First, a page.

Living Small

April 28th, 2014

These days everywhere you look someone is talking, blogging, writing & yelling about living small, right next to your neighbors. From the IKEA showroom boasting a fully furnished home in 500 sq.ft. to a recent New York Times article about a woman happily living in her friends’ backyard in a mere 84 sq.ft. (Here). But what does that really mean?

The big idea is that high density living = good: good for a vibrant urban community, good for promoting local small business, good for the environment, etc…Some places, like New York City for example, have been practicing pro-high density since, well basically, forever. I recently read a statistic that said that the entire world’s population (around 7 billion-ish in 2011) could fit in the State of Texas if it were as densely populated as NYC (Here). Obviously it wouldn’t be practical what with the need to grow food and produce energy, but it certainly puts high density living into perspective. 

Outside of the condo market, here in Portland one way this concept of high-density, small scale living has been embraced is in the form of Accessory Dwelling Units (ADU’s for short). Homeowners are carving out space on their property to build a separate dwelling unit (less than 800 or so total sq.ft.) or maybe converting a garage into permitted living space or even a basement if it has exterior access. Sometimes these units are rented out to strangers, friends, college age kids seeking independence from mom and dad, or even used as the primary dwelling for the homeowner who then rents out the main house. Sometimes they are the perfect solution to a grandparent wanting to downsize and be closer to children and grandchildren while still retaining the feeling of separate living.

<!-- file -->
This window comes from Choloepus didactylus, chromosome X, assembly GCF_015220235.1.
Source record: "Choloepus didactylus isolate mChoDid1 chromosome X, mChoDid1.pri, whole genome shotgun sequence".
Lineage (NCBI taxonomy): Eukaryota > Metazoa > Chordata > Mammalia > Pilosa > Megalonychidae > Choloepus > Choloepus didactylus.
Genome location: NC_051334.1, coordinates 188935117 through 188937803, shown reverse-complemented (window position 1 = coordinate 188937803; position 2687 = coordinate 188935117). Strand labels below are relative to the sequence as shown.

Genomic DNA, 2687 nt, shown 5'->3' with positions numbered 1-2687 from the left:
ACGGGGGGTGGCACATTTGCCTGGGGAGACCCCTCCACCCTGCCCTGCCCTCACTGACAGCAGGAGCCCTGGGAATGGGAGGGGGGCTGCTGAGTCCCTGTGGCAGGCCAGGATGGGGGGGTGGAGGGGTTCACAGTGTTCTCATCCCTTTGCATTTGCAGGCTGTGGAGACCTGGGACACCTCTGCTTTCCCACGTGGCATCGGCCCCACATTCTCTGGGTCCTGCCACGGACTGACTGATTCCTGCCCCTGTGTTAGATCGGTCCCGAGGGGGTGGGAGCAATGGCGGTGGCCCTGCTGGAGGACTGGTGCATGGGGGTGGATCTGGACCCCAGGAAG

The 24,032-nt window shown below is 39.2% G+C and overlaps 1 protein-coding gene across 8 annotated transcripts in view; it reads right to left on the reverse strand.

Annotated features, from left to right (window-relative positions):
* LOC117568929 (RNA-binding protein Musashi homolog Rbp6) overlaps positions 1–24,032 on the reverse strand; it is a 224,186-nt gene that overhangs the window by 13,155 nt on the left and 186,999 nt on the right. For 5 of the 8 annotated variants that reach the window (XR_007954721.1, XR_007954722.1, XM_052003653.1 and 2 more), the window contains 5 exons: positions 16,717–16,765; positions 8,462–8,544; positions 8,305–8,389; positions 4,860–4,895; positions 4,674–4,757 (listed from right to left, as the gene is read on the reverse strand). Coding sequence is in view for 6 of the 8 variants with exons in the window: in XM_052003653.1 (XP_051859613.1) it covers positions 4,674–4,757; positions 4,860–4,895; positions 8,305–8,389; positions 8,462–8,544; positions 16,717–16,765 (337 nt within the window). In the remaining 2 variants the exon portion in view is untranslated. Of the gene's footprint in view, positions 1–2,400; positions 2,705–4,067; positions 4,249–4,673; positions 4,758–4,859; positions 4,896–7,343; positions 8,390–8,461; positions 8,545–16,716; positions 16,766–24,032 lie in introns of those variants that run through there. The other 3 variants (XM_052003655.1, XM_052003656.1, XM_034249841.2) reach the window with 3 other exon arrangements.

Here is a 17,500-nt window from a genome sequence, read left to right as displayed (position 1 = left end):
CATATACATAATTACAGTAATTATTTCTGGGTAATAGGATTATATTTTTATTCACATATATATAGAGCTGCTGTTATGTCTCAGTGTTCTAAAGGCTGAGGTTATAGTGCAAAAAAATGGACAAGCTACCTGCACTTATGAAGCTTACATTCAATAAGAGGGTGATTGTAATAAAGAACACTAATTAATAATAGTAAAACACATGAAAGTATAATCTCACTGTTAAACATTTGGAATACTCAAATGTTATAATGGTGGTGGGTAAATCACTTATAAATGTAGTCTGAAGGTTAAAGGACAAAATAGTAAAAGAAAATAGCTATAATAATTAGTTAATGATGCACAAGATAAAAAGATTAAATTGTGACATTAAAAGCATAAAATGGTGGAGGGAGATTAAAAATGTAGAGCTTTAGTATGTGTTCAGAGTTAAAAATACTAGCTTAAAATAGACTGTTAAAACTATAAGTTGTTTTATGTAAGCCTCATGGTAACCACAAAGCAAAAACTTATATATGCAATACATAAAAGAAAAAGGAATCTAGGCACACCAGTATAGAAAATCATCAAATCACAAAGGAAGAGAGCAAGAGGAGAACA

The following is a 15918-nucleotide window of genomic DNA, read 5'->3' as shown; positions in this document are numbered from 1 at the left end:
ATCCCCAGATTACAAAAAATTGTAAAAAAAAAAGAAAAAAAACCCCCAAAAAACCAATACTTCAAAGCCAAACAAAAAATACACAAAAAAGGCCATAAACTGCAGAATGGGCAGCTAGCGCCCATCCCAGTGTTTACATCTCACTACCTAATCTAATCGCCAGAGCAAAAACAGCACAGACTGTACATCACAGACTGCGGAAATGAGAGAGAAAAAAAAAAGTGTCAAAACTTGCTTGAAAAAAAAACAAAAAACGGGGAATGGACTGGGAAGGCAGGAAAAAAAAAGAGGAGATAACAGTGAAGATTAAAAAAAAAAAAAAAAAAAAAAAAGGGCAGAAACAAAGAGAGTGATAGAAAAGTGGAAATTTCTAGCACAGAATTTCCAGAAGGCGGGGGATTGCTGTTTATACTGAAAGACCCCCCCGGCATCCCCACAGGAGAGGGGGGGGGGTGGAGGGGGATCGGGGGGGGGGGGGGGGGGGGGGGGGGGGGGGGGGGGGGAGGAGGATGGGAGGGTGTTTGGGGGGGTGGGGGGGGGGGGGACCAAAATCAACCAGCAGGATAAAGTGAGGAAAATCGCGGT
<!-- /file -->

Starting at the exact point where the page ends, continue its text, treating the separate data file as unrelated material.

But it can be overwhelming for the average person to consider the practicality of occupying so much less space than we are all accustomed to…especially with kids, or lots of personal mementos, or pets, or if you’re someone who does a lot of outdoor recreation (i.e. kayaks, canoes, mountain bikes, etc…), the list goes on and on…and that’s where creative and über functional design comes in to play. Like a table for four that folds up to become a framed picture on the wall when you need more floor space (Here), a classic Murphy bed that masquerades as a desk or a bookcase during the day (Here), or even a teeny tiny kitchen that expands for the 2 hours a day most people spend preparing food (Here).

So what do you think? Could you live small? Would you want to?

  


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